Chris Wallace asked Nicolle Wallace if guaranteeing a constitutional right to same-sex marriage might be moving too far, too fast, citing Justice Ruth Bader Ginsburg's hesitance over the landmark abortion case Roe v. Wade as an analogy. Nicolle Wallace demurred on arguing for a full-scale constitutional right, arguing instead that soon there would be no one left to book to argue against gay marriage, given how pervasively the practice is becoming accepted. Chris Wallace asked why not simply let the practice be decided democratically, then? Nicolle Wallace countered that state legislatures operated at a lag of about 10 years behind the times, citing Kentucky Sen. Rand Paul's declaration to the same effect.

Bauer wasn't convinced.

“The argument that the public is overwhelmingly in favor of same sex marriage is ludicrous," he snapped. "Thirty-three states have voted to keep marriage the union of one man and one woman. If it was so obvious that the American public wants to try a radical social experiment that results in children in those households, definitely, definitely, not having a mother and a father -- that's what makes marriage a special institution, it guarantees that children have mothers and fathers -- if the opinion of the American public was so overwhelming, the gay rights movement and their allies like Nicolle wouldn’t be asking the Supreme Court to say to the American people, ‘You have no say on this issue.’”

Chris Wallace pointed to a poll from the Washington Post showing that 58 percent of Americans favor same-sex marriage, compared with 36 percent who oppose it, a complete reversal from 10 years ago. Bauer dismissed it.

"The polls are skewed, Chris, just this past November, four states, very liberal states, voted on this issue. My side lost all four of those votes, but my side had 45, 46 percent of the votes in all those liberal states," Bauer said, pointing out that this number was higher than the percentage who voted for Mitt Romney.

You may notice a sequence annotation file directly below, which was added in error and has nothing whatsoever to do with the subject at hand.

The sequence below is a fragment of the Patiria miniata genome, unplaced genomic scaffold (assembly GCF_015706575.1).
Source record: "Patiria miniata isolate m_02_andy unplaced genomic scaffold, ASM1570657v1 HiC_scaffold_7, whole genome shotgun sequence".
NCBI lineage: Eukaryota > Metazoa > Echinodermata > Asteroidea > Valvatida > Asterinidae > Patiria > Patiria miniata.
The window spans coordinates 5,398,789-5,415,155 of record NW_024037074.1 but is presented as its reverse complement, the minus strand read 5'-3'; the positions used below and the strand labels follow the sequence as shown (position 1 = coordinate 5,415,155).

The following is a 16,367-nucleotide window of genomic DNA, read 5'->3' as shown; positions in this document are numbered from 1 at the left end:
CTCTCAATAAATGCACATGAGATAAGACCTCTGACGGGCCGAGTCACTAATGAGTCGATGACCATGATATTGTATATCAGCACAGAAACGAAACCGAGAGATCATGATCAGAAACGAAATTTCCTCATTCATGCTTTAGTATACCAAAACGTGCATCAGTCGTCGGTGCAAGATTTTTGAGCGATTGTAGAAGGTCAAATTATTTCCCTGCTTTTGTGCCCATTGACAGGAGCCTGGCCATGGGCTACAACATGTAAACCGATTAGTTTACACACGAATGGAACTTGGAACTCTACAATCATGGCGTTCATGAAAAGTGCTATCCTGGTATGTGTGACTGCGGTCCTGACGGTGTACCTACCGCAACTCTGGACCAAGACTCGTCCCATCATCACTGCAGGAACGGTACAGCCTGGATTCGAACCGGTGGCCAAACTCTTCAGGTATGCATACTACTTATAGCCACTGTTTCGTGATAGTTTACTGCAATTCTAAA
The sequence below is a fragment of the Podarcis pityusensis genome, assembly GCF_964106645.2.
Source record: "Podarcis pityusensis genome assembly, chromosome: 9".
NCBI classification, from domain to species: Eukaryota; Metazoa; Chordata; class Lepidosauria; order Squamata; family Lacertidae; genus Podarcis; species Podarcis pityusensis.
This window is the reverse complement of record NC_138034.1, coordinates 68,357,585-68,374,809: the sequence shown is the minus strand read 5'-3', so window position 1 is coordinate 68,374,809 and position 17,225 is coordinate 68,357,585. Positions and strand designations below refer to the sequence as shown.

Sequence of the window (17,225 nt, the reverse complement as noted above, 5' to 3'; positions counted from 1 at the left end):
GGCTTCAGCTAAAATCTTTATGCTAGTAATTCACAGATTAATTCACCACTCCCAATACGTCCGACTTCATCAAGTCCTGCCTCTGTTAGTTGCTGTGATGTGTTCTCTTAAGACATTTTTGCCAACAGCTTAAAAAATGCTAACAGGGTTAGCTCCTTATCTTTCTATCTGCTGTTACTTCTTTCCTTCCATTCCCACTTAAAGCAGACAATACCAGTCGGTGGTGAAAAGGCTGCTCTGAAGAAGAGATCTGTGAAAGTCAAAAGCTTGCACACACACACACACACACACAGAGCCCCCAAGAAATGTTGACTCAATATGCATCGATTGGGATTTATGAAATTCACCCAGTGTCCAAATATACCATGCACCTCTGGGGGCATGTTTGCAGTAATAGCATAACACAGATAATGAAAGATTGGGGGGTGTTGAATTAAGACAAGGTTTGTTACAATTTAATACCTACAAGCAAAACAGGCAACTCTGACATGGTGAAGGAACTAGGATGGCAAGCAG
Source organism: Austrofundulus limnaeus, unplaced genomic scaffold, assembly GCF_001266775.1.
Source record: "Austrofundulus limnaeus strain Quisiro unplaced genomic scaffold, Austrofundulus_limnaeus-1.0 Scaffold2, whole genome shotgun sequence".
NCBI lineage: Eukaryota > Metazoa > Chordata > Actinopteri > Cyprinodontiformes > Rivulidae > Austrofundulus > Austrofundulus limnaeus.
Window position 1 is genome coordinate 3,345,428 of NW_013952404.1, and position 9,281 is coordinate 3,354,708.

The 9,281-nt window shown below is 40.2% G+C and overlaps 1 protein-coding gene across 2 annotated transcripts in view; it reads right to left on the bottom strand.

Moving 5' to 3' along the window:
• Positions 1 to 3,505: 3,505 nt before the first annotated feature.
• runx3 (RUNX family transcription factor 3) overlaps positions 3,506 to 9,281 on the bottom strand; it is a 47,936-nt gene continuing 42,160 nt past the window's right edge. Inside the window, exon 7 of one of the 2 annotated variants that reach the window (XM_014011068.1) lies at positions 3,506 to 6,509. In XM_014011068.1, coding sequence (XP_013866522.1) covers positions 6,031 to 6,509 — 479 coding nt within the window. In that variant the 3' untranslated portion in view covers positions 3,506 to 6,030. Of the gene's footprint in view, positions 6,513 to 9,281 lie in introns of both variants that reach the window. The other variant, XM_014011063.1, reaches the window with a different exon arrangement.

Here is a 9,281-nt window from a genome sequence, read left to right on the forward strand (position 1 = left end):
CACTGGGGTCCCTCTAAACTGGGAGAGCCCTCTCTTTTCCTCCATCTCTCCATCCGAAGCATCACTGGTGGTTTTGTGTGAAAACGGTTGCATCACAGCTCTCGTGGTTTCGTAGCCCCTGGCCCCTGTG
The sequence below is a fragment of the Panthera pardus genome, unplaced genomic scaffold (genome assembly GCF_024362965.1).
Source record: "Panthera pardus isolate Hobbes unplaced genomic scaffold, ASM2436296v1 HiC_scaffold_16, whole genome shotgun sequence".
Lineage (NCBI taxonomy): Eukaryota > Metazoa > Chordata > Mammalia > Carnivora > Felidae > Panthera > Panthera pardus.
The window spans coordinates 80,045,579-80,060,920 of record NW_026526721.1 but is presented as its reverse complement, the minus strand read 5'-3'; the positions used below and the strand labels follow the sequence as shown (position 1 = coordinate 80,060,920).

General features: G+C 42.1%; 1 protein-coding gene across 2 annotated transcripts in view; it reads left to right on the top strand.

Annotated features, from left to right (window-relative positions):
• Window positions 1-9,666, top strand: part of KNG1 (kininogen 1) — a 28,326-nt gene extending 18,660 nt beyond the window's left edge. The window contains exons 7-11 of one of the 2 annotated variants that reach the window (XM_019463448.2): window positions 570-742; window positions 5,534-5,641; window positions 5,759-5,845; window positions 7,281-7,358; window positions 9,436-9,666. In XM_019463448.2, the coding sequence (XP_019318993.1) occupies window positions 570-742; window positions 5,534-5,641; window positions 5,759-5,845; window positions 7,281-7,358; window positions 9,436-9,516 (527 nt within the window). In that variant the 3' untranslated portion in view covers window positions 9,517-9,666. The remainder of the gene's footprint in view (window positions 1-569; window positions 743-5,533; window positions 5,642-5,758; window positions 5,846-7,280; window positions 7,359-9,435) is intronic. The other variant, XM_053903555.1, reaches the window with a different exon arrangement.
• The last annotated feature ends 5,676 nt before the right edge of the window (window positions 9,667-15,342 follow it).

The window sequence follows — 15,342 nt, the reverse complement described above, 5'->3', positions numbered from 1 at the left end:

Watch the argument below, courtesy of Mediaite:

Bauer's arguments are likely to find purchase at the Supreme Court this week, given that the argument for democratically deciding issues that aren't explicitly mentioned in the Constitution is one very deeply respected by justices like Clarence Thomas and Antonin Scalia. Supporters of same-sex marriage, on the other hand, are likely to rely on an argument from precedent, likening the present cases over same sex marriage to the 1967 case declaring a right to interracial marriageLoving v. Virginia, as well as the privacy rights case Lawrence v. Texas, which declared sodomy laws unconstitutional.

Speculation has run rampant over which line of argument will find purchase with Justice Anthony Kennedy, the court's swing vote. Same-sex marriage supporters have been optimistic, given that Kennedy wrote the majority opinion in Lawrence. On the other hand, opponents of same sex marriage point to the following passage in Kennedy's very same opinion (emphasis added):

The present case does not involve minors. It does not involve persons who might be injured or coerced or who are situated in relationships where consent might not easily be refused. It does not involve public conduct or prostitution. It does not involve whether the government must give formal recognition to any relationship that homosexual persons seek to enter.

Will Kennedy extend the reasoning of his previous case further? Oral arguments on Tuesday and Wednesday should give a clue.